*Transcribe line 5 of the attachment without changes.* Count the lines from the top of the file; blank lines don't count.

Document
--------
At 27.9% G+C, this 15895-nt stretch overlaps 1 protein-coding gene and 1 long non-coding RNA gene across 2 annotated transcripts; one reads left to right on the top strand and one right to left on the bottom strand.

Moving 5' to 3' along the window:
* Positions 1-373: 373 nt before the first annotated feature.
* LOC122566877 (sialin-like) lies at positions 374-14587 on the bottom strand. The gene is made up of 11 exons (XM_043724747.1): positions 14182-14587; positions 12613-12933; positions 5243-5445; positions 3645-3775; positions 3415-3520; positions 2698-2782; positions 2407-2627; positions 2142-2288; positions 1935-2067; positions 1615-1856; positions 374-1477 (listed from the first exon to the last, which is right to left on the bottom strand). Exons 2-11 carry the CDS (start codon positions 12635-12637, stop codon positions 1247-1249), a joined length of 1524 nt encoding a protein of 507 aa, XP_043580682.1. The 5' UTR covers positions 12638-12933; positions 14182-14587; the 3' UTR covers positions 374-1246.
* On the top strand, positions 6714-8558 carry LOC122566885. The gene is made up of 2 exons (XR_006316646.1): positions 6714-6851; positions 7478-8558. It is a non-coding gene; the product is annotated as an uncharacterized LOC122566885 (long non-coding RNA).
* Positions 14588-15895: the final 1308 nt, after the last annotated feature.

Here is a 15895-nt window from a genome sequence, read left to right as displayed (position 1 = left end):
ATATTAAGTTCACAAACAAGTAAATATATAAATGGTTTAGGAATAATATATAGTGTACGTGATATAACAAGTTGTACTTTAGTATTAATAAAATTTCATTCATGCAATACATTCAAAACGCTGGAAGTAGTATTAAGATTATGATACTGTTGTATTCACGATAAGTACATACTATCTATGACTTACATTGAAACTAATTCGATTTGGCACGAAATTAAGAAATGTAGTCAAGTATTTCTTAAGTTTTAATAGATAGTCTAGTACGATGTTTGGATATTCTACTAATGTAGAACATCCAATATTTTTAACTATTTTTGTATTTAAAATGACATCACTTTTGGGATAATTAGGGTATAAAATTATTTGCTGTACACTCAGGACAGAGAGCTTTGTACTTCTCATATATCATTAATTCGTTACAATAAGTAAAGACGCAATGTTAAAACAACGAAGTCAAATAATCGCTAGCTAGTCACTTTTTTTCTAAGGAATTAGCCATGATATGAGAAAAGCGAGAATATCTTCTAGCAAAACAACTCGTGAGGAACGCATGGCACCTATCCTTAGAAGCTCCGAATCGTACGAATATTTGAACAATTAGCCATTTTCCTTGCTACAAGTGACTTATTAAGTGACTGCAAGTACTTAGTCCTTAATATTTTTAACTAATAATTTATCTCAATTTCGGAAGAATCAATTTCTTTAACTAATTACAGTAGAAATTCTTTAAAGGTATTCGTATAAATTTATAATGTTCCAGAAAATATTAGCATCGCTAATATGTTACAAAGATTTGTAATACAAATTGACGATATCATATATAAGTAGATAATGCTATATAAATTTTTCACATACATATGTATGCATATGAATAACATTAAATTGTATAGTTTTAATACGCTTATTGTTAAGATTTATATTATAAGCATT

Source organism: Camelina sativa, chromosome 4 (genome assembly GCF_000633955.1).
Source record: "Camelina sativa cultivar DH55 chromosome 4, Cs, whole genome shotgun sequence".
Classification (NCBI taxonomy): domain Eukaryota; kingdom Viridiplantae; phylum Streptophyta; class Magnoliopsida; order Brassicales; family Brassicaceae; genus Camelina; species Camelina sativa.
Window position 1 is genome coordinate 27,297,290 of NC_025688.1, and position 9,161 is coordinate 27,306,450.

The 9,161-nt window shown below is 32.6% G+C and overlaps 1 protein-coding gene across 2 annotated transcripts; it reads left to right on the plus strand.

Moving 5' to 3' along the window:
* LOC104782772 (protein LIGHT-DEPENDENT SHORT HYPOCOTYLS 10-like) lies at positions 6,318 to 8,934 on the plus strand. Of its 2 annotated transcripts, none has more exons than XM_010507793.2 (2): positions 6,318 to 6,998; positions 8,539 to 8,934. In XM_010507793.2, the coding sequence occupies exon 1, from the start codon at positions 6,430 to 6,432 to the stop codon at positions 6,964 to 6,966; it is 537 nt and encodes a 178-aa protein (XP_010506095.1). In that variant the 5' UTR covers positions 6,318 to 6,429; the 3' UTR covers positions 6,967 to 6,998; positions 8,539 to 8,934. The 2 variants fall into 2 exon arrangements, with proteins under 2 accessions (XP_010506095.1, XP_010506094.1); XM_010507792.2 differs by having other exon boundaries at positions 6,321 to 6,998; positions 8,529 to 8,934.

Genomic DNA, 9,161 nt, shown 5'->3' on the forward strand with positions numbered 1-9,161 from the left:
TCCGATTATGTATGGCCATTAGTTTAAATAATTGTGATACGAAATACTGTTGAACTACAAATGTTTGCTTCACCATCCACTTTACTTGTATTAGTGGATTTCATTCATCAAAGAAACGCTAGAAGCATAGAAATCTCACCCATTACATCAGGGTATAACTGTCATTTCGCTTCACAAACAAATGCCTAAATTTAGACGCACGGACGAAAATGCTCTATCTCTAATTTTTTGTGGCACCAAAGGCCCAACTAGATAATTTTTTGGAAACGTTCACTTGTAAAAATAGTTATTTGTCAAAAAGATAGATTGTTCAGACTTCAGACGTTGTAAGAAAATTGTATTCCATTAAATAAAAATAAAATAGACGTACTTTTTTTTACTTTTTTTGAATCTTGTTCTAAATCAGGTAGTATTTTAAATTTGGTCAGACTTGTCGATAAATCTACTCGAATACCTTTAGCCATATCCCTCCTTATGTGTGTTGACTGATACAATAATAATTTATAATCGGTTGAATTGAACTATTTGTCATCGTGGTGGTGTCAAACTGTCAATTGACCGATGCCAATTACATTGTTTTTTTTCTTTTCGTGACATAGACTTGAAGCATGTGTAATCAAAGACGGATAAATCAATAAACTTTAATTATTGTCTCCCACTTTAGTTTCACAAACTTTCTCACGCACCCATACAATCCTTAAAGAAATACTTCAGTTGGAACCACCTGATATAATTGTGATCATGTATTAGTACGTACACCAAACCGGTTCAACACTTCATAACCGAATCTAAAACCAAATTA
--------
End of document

* On the top strand, positions 6714-8558 carry LOC122566885. The gene is made up of 2 exons (XR_006316646.1): positions 6714-6851; positions 7478-8558. It is a non-coding gene; the product is annotated as an uncharacterized LOC122566885 (long non-coding RNA).